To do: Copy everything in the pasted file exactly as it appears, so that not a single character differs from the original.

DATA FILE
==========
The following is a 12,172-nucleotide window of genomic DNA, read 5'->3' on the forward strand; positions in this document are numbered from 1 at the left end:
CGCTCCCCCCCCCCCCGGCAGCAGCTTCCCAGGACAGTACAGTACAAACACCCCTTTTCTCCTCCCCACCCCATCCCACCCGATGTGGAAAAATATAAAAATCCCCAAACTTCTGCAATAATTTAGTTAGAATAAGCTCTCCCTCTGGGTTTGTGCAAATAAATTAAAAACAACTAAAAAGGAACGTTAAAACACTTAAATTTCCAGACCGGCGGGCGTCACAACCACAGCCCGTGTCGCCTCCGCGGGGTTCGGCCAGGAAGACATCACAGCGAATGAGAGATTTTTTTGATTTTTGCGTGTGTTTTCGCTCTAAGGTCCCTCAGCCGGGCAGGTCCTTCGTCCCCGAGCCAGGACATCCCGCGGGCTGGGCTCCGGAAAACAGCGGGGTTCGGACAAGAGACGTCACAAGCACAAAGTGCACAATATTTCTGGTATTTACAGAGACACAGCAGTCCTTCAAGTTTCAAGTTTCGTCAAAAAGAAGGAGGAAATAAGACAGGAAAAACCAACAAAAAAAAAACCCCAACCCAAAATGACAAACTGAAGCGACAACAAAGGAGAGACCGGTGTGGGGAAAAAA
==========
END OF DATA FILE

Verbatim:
The following is a 12,172-nucleotide window of genomic DNA, read 5'->3' on the forward strand; positions in this document are numbered from 1 at the left end:
CGCTCCCCCCCCCCCCGGCAGCAGCTTCCCAGGACAGTACAGTACAAACACCCCTTTTCTCCTCCCCACCCCATCCCACCCGATGTGGAAAAATATAAAAATCCCCAAACTTCTGCAATAATTTAGTTAGAATAAGCTCTCCCTCTGGGTTTGTGCAAATAAATTAAAAACAACTAAAAAGGAACGTTAAAACACTTAAATTTCCAGACCGGCGGGCGTCACAACCACAGCCCGTGTCGCCTCCGCGGGGTTCGGCCAGGAAGACATCACAGCGAATGAGAGATTTTTTTGATTTTTGCGTGTGTTTTCGCTCTAAGGTCCCTCAGCCGGGCAGGTCCTTCGTCCCCGAGCCAGGACATCCCGCGGGCTGGGCTCCGGAAAACAGCGGGGTTCGGACAAGAGACGTCACAAGCACAAAGTGCACAATATTTCTGGTATTTACAGAGACACAGCAGTCCTTCAAGTTTCAAGTTTCGTCAAAAAGAAGGAGGAAATAAGACAGGAAAAACCAACAAAAAAAAAACCCCAACCCAAAATGACAAACTGAAGCGACAACAAAGGAGAGACCGGTGTGGGGAAAAAA